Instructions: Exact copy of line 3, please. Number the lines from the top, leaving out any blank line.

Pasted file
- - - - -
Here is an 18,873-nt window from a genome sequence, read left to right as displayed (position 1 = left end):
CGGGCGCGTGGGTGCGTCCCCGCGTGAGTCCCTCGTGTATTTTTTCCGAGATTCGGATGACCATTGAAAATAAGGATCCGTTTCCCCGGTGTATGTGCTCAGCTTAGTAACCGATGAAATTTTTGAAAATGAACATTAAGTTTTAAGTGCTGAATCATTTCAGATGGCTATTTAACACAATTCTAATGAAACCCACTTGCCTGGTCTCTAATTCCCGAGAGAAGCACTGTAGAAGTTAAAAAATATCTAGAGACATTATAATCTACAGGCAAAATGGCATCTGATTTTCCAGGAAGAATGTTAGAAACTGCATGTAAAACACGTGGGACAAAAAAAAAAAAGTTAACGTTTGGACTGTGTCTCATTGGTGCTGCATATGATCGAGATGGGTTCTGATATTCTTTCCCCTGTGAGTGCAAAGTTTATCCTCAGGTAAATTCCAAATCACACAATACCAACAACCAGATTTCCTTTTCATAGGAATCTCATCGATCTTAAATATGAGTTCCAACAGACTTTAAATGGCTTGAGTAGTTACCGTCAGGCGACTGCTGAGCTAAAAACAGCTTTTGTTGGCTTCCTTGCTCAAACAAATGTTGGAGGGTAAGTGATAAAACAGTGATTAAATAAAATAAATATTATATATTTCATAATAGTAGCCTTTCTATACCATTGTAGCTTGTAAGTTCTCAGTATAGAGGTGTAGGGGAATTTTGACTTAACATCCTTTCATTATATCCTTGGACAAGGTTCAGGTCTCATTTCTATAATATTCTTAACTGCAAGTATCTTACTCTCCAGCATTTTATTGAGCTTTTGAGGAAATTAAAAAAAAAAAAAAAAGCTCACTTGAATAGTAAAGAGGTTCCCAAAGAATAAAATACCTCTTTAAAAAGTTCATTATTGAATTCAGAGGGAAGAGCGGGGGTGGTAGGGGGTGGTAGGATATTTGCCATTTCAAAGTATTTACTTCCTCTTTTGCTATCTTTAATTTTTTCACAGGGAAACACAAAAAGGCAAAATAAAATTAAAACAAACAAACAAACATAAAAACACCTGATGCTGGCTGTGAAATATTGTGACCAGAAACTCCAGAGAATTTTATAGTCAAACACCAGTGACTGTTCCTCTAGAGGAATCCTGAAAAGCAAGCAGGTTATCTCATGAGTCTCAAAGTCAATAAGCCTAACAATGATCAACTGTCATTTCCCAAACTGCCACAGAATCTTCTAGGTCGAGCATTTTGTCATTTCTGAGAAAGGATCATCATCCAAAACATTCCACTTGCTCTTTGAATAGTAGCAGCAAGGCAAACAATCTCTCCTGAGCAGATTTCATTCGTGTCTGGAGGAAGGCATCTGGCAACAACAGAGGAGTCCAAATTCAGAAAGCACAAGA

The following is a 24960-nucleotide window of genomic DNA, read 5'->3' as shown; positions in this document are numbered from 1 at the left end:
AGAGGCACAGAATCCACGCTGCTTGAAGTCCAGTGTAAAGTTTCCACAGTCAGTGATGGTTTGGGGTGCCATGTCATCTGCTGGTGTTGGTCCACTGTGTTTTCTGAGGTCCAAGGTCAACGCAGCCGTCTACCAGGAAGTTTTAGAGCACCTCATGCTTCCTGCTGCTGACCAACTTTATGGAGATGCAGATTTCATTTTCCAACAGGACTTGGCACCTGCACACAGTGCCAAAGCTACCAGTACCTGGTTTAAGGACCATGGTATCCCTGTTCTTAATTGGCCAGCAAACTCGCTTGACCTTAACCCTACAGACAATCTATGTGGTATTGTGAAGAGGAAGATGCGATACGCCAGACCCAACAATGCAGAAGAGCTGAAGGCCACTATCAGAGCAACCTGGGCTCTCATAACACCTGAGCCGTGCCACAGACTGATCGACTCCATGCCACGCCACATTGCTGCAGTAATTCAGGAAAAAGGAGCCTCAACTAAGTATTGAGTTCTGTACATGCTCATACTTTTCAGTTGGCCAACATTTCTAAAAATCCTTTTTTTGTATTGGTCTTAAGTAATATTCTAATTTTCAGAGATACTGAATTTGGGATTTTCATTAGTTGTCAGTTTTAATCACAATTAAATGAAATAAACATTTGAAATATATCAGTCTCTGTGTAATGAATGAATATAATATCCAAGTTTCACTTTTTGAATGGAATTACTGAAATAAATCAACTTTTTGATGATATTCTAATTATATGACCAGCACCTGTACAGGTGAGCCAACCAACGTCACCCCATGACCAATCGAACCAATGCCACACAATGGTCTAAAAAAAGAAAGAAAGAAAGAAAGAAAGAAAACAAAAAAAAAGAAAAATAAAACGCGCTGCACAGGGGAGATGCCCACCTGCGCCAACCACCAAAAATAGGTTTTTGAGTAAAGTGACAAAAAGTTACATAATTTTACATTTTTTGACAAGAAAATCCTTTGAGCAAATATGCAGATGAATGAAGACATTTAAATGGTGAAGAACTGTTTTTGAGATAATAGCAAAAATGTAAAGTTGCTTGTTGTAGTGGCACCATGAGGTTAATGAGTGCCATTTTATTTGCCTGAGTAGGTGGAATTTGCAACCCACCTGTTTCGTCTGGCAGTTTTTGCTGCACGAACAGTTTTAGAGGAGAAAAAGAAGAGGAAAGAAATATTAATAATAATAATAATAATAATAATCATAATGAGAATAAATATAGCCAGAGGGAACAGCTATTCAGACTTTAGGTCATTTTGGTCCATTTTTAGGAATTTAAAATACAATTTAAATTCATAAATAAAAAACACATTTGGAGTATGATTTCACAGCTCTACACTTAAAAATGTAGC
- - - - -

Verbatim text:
The following is a 24960-nucleotide window of genomic DNA, read 5'->3' as shown; positions in this document are numbered from 1 at the left end: